American consumers have been gradually spending more money in the recovery, but that trend took a hit in July thanks to the automatic budget cuts that went into effect earlier this year. July’s consumer spending growth was just 0.1 percent more than last month in part because government workers are facing furloughs and salary cuts.
Overall wages and salaries plunged $21.8 billion from June to July, a third of which can be chalked up to furloughs in virtually every federal agency. As a result, Americans seem to be postponing purchases of long-lasting investments like cars and appliances even though they are still spending money on services.
Home sales and orders for durable goods also plummeted in July.
Consumer spending accounts for roughly 70 percent of economic activity. Economists predict that as a result of sluggish consumer spending, economic growth will be much weaker than it was in the first half of the year.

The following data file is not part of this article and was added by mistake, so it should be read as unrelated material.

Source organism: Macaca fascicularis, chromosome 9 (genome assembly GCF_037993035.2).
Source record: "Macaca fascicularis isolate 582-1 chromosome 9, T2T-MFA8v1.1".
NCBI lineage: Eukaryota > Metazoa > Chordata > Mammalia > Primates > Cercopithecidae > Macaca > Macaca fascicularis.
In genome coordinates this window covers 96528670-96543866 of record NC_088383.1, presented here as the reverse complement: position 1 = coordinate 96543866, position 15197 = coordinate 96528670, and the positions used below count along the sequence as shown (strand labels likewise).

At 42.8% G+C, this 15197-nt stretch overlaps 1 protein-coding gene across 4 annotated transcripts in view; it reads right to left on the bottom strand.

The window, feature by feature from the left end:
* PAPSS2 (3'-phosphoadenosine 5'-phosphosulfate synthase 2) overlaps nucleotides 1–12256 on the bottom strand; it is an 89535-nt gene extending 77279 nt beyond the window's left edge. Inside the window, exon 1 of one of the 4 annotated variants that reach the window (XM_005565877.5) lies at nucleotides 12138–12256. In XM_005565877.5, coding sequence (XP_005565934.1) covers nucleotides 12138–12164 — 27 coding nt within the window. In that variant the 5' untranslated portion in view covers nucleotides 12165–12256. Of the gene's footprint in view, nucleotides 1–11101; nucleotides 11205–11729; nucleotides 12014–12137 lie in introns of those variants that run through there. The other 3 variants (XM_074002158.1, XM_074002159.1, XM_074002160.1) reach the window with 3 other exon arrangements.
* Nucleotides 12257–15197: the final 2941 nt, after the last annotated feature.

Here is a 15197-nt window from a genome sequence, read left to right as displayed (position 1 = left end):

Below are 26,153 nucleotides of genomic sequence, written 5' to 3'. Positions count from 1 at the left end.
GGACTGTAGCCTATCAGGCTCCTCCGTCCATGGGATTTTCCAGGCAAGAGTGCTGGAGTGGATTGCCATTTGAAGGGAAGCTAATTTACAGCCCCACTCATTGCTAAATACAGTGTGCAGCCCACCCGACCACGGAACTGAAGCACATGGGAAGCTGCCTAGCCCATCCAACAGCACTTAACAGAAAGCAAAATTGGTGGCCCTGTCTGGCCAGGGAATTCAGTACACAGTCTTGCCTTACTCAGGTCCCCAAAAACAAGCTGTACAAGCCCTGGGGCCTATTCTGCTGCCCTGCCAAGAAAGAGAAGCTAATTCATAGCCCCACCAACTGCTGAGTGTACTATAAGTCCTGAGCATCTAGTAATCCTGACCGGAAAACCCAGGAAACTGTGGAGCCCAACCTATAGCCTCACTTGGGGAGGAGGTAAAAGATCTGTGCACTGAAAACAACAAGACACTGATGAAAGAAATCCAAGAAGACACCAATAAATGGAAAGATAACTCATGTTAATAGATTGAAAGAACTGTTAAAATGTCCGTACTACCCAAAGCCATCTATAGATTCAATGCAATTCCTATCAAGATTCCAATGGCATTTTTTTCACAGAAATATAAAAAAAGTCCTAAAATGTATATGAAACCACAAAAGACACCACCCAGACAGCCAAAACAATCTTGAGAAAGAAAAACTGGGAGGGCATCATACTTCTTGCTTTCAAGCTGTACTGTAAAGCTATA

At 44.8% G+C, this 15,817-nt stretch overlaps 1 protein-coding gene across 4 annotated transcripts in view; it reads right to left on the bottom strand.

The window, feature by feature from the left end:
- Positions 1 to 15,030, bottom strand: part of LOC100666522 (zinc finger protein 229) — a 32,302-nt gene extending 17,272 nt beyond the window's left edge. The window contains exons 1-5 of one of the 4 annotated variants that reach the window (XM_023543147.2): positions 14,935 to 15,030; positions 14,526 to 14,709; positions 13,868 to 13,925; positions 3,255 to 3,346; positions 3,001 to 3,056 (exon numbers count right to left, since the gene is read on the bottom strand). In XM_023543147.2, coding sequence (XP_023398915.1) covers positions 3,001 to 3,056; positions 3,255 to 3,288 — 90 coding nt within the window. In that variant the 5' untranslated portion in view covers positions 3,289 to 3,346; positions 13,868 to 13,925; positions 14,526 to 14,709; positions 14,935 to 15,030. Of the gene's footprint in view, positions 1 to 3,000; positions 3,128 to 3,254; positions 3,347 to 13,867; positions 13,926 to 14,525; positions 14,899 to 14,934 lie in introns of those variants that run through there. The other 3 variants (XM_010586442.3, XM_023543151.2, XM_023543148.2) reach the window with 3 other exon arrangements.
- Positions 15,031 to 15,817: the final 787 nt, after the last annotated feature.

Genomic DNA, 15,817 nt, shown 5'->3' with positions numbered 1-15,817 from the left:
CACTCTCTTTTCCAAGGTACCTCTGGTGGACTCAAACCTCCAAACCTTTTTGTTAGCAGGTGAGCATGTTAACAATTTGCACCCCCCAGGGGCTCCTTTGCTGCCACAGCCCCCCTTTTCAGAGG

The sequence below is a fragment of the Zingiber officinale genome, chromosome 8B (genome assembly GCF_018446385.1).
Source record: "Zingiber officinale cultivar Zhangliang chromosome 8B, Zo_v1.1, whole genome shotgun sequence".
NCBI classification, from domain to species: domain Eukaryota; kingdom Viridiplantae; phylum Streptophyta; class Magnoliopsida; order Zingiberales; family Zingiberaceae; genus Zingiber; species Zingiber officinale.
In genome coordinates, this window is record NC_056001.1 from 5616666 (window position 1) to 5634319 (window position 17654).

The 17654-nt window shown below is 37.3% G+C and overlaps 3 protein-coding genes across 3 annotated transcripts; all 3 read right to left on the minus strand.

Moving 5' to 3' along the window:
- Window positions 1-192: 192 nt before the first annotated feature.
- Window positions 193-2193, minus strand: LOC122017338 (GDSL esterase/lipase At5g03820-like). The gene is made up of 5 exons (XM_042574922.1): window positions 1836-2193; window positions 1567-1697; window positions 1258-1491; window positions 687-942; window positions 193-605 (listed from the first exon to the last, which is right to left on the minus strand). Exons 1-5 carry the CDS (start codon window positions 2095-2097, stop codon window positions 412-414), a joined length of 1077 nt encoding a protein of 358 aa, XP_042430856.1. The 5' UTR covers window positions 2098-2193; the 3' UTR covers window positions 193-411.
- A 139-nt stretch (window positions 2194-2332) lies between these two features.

The new data is just one more piece of evidence indicating that the harsh across-the-board budget cuts, originally intended as a mutual threat to make House Republicans cooperate on a budget, are further hindering the sluggish economic recovery. Sequestration has dragged down GDP growth this year while killing about 700,000 jobs.
As early as May, nearly four in ten Americans said they were hurt personally by sequestration. Now that more budget cuts are kicking in, the number of people feeling the effects of lost jobs, slashed unemployment benefits, and the elimination of crucial services is certain to rise.